I grew up in that kind of environment in 1960-65. It seems amazing that the three hangmen weren’t tried under some city, state or federal charges. They should have at least been expelled from the school, and given some serious public service duties in the black community.
    Thanks for the clear news. a white teacher from california

  2. jen (unregistered) on September 20th, 2007 @ 4:59 pm

    in a perfect world anyone could be anyone’s peers and color wouldn’t matter – which is probably how the law is structured allowing the all white jury. just a guess. did the white students die? i’m confused about the murder charge.

  3. Charles (unregistered) on September 20th, 2007 @ 5:22 pm

    How is hanging rope from a tree a crime?

    The hanging of the rope suggests racism. Racism is bad. Attempted murder is very bad. I don’t see the injustice here.

    Those who commit crimes should be brought to justice. If anyone thinks the 6 black students that beat the white student are getting screwed then I invite those of that mindset to get beat unconscious and re-evaluate their thought on the matter.

    The blog does not specify who may have burned the academic building. The blog does specify that at least one of the 6 black students has a rap sheet of prior convictions and parole violations. Apparently that particular individual lacks the will to abide by the law and the “racial victumization of black people” is a conveinent vehicle to manifest their own discourse and plunders. Remember it was the white student who got beat up here.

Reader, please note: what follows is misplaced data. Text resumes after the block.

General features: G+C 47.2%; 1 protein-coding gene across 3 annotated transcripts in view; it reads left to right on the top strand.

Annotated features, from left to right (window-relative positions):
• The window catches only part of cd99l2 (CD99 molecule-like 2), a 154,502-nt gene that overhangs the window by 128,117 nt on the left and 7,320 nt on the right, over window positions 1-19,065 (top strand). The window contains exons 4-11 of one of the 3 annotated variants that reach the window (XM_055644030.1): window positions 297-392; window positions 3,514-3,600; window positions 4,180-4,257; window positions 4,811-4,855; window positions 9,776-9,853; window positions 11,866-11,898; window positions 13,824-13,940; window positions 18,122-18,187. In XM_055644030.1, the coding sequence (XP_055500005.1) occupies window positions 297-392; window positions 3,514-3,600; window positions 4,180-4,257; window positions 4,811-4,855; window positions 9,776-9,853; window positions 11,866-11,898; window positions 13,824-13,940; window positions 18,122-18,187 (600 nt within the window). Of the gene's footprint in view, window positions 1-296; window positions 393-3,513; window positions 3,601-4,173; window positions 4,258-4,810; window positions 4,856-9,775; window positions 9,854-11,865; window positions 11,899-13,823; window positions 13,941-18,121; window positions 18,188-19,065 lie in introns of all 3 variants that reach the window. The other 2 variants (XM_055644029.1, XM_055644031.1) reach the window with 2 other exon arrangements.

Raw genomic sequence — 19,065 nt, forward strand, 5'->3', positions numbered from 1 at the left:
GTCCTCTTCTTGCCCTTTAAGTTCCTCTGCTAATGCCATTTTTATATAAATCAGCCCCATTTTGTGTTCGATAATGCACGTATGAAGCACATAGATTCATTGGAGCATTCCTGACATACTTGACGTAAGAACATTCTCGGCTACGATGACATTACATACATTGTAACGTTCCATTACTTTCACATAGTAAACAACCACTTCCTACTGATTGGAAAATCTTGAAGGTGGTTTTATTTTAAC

4. Appaled (unregistered) on September 20th, 2007 @ 6:16 pm

    This is in reply to “charles”

    You keep talking of justice and aobviiuly have little or no perception of it. Is charging a person with attempted murder when no-one actually died your idea of “justice”? Hopefully theres a God and you dont work in law enforcement or any kind of legal field because attitudes like yours are exactly whats wrong with this country… though judging from your response youre not likely to have passed law school, no pun intended.
    Do you even know the whole story? Nobody is condoning the behaviour of those kids, nobody said they should go free without punishment… but the punishment should fit the crime. What is wrong with hanging a rope on a tree? Why dont you hang one on tree outside your home, if you have one and im sure you’ll quicky learn the answer to that question. By the way before you accuse me of anything… i am not african american.

    Amazing… just amazing.

  5. lewis (unregistered) on September 20th, 2007 @ 7:04 pm


  6. blah (unregistered) on September 21st, 2007 @ 1:05 am